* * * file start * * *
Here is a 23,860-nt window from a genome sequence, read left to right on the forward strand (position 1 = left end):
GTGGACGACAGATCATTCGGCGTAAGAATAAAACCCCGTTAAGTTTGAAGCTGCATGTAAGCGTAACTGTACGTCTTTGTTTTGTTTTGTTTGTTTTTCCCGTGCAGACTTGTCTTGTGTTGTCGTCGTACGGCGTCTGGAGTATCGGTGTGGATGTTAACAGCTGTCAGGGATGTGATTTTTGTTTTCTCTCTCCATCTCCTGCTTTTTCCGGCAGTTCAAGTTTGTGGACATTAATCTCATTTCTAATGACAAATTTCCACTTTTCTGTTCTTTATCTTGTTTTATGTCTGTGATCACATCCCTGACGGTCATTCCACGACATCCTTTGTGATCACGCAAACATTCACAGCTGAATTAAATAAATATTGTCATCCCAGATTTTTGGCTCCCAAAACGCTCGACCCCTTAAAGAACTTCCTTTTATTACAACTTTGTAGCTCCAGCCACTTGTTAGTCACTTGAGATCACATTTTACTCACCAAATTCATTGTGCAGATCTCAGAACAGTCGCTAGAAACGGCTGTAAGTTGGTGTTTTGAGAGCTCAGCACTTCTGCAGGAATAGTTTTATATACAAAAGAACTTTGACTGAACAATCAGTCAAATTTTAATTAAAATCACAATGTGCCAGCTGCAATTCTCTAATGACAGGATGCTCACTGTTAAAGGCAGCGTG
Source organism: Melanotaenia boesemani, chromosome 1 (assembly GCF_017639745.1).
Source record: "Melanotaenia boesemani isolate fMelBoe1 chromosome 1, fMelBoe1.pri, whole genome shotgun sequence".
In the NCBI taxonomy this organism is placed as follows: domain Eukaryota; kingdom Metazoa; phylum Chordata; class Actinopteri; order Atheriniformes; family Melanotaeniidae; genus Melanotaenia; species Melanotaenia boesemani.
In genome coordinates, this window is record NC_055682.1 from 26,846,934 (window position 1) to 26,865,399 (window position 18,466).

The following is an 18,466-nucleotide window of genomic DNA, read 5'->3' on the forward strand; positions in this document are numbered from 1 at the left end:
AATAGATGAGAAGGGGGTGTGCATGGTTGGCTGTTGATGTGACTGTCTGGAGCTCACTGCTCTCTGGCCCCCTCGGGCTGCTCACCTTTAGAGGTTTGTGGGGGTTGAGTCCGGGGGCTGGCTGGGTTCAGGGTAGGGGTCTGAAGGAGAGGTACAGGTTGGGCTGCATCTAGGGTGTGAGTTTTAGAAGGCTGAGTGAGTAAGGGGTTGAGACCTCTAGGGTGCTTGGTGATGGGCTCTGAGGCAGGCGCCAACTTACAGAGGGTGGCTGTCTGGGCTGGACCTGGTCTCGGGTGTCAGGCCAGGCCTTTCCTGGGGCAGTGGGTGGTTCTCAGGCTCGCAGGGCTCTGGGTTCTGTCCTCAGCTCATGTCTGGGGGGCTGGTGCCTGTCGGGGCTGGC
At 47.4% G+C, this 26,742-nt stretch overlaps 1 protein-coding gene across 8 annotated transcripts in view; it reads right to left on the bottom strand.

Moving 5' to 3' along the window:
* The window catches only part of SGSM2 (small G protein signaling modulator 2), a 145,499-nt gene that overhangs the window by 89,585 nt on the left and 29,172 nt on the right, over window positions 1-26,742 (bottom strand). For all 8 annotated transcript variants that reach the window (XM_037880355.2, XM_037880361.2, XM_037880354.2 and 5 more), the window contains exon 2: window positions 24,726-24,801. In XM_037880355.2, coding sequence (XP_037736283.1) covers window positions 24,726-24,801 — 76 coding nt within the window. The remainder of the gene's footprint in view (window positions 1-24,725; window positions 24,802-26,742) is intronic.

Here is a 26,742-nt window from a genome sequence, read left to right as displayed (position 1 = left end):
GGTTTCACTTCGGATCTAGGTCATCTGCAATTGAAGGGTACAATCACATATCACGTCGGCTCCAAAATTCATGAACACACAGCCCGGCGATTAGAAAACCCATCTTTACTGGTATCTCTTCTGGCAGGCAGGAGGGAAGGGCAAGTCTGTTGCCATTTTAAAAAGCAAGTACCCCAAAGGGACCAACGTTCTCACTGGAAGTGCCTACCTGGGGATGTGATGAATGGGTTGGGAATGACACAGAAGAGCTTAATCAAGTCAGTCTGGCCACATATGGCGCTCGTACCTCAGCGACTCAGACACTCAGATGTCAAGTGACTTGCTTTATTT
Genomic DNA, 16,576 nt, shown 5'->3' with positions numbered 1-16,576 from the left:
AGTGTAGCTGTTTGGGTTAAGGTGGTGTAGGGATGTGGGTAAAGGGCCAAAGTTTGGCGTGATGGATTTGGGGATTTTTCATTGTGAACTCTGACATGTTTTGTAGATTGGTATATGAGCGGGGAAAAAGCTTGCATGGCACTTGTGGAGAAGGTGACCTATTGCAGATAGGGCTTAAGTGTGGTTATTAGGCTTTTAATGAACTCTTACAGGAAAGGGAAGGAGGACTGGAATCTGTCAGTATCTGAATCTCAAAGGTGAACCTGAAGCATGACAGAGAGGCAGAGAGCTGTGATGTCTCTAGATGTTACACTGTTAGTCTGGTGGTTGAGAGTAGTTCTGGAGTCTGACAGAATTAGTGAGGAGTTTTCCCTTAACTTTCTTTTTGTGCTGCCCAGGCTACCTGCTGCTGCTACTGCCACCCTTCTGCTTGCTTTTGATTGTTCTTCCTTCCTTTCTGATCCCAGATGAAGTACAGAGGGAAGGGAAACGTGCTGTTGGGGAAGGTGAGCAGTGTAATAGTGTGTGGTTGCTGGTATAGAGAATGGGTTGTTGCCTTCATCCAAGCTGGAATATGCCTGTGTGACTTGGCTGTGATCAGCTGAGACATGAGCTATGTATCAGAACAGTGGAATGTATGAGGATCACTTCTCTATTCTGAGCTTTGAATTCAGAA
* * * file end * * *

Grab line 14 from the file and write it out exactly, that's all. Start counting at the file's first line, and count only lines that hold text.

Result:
Genomic DNA, 16,576 nt, shown 5'->3' with positions numbered 1-16,576 from the left: